The Truth of True Friendship

“True friendship is never serene.”
~Marquise de Sevigne

As we are rarely at unison with ourselves, and as we are often even slightly at odds with one another in marriage, true friendship is no bed of roses.

Proverbs speaks a lot about this rare ability for friendship to extract the best out of us. Iron sharpens iron (27:17); and, wounds from a friend can be trusted (27:6).

True friends are not bashful in telling us how it is; they do speak the truth in love. If we are safe within ourselves, beyond feeling vulnerable initially, we’ll appreciate the risks-of-intimacy they take; the candour of their care. They would not speak so candidly if they didn’t care.


As a weather-beaten fence attests to the quality of a decent whitewash, our friendships also attest to their ability to withstand conflict and move on beyond it.

A friendship that lasts and lasts, enduring decades, till death does it part, is not only a blessing to both, but also it’s a testimony to the maturity in both individuals; to their tenacity to get through conflict; to their commitment to follow-up; to their energy in investing in the relationship.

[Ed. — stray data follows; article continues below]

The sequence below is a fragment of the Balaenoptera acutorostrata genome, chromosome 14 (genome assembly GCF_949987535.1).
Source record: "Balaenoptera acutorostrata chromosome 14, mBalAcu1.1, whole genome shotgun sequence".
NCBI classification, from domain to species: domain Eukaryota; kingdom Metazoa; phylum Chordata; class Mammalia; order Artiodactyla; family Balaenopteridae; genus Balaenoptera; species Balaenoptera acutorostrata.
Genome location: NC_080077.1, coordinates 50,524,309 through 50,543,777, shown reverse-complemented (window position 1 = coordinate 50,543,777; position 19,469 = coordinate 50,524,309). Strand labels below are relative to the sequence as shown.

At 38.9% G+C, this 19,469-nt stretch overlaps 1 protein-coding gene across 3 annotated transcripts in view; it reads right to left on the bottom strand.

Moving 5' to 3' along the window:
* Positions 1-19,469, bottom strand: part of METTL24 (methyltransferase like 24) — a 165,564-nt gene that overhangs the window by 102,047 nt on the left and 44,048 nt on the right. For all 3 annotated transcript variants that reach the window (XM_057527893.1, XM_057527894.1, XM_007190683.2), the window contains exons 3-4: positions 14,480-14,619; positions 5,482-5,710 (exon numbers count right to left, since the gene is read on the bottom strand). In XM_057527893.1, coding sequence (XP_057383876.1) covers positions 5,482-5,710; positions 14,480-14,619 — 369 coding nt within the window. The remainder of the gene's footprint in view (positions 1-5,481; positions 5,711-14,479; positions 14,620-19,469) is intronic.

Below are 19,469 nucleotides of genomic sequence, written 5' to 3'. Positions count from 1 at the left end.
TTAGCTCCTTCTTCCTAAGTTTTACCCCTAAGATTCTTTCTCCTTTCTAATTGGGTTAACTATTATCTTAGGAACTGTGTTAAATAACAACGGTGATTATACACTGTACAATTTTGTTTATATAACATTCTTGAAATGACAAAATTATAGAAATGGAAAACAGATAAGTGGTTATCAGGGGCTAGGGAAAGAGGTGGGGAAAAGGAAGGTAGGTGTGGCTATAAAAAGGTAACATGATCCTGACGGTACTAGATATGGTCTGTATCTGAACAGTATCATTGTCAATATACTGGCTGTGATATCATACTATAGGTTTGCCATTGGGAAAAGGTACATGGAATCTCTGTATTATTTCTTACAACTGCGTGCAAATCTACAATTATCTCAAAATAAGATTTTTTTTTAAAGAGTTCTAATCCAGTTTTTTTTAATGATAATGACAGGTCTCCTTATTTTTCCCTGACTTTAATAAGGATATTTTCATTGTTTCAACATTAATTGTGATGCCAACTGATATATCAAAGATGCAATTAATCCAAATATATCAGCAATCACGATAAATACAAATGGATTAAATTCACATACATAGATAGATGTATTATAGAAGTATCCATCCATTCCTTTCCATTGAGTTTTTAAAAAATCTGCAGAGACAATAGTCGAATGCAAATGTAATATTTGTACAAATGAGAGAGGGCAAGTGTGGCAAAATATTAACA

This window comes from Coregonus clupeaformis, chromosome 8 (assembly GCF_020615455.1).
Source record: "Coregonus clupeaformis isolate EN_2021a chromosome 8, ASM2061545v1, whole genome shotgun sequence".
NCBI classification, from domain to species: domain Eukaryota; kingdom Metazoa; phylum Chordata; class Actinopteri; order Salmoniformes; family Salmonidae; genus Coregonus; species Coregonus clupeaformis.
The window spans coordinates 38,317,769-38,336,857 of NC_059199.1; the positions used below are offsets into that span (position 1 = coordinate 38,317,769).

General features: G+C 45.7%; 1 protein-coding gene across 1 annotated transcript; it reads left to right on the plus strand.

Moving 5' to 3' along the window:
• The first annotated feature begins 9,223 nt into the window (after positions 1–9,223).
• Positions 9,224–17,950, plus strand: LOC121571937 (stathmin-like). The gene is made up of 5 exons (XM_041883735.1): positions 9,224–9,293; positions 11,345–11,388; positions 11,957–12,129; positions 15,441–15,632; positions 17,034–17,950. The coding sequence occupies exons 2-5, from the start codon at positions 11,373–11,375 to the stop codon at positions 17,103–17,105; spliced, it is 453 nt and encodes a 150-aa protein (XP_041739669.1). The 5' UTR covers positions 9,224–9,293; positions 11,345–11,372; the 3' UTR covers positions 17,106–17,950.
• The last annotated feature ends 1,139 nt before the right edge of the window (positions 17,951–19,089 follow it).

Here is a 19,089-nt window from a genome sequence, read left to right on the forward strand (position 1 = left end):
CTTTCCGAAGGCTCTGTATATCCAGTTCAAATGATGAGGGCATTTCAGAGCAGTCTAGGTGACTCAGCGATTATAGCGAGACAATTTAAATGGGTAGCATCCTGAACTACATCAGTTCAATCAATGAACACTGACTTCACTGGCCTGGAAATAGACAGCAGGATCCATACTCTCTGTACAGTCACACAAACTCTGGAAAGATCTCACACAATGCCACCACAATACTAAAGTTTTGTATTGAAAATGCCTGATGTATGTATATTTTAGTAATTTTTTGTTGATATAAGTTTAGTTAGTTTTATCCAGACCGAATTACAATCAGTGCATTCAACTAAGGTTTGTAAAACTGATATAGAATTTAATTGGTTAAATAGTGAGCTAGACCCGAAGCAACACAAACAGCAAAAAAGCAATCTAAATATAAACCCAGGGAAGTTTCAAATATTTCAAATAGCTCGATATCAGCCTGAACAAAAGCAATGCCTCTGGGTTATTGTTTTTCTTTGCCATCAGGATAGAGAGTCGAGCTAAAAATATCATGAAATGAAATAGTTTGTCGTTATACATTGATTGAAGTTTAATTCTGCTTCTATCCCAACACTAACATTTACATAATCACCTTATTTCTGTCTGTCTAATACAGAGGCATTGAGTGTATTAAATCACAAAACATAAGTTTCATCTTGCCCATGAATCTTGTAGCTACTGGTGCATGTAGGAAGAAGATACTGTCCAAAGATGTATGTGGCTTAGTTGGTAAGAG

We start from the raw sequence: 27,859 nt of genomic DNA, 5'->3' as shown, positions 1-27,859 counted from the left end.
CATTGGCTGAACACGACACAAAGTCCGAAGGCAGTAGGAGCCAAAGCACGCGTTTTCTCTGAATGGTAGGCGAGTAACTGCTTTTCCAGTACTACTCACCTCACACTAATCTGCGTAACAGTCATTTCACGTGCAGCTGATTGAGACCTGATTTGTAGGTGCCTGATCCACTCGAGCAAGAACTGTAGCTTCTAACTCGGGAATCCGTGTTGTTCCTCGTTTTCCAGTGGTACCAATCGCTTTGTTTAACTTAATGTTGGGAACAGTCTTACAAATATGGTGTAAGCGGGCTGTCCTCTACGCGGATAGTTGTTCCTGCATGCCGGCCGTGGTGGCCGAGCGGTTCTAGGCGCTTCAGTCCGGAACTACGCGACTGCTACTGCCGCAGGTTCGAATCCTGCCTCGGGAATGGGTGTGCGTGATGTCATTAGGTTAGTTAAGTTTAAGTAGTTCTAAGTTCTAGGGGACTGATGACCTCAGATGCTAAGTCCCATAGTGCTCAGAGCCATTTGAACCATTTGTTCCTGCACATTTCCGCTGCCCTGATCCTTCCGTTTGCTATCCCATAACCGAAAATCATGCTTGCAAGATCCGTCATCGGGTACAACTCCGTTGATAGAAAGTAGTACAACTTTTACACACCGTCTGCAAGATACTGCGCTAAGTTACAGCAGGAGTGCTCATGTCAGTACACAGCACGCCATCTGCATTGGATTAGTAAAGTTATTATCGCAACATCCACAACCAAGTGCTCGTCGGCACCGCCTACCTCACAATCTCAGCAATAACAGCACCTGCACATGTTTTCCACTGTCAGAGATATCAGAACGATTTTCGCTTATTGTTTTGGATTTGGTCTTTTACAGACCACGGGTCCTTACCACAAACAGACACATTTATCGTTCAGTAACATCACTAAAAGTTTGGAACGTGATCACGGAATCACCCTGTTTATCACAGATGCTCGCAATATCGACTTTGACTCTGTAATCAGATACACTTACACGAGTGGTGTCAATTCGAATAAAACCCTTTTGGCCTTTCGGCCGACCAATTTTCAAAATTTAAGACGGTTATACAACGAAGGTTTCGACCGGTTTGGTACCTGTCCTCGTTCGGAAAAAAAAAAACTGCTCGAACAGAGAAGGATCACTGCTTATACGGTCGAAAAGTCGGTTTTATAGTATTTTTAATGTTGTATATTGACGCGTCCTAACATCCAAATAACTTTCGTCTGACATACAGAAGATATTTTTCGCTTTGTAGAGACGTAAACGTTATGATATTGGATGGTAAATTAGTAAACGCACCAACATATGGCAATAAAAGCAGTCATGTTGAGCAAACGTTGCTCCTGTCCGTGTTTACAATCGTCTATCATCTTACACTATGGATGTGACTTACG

True friendship can withstand more than other more tenuous relationships. True friendships reward courage and they give good value for honesty. We can afford to sow in integrity, and when integrity is important to us, it’s fantastic to be free to be our authentic selves. Friendship like this is an extension of the comfort we can have in being with ourselves.


Friendships are a joy when they are going swimmingly, but when two are opposed, understanding fractures, and trust is at jeopardy. All the more important at those times is respect to not burn our bridges.

All friendships will be tested. And the test will be the test of the strength of the relationship. If the friendship is truly important we’ll find ways of making concessions or we’ll find ways to negotiate our way out of trouble. We won’t give up. Yet we won’t also sacrifice our sensible needs with a friend who won’t respect the mutuality of needs – what the relationship deserves. Friendship runs both ways in general equality.


A good friendship is God’s blessing. But true friendships test our maturity and resolve, because true friends are not afraid to speak the truth in love.

© 2012 S. J. Wickham.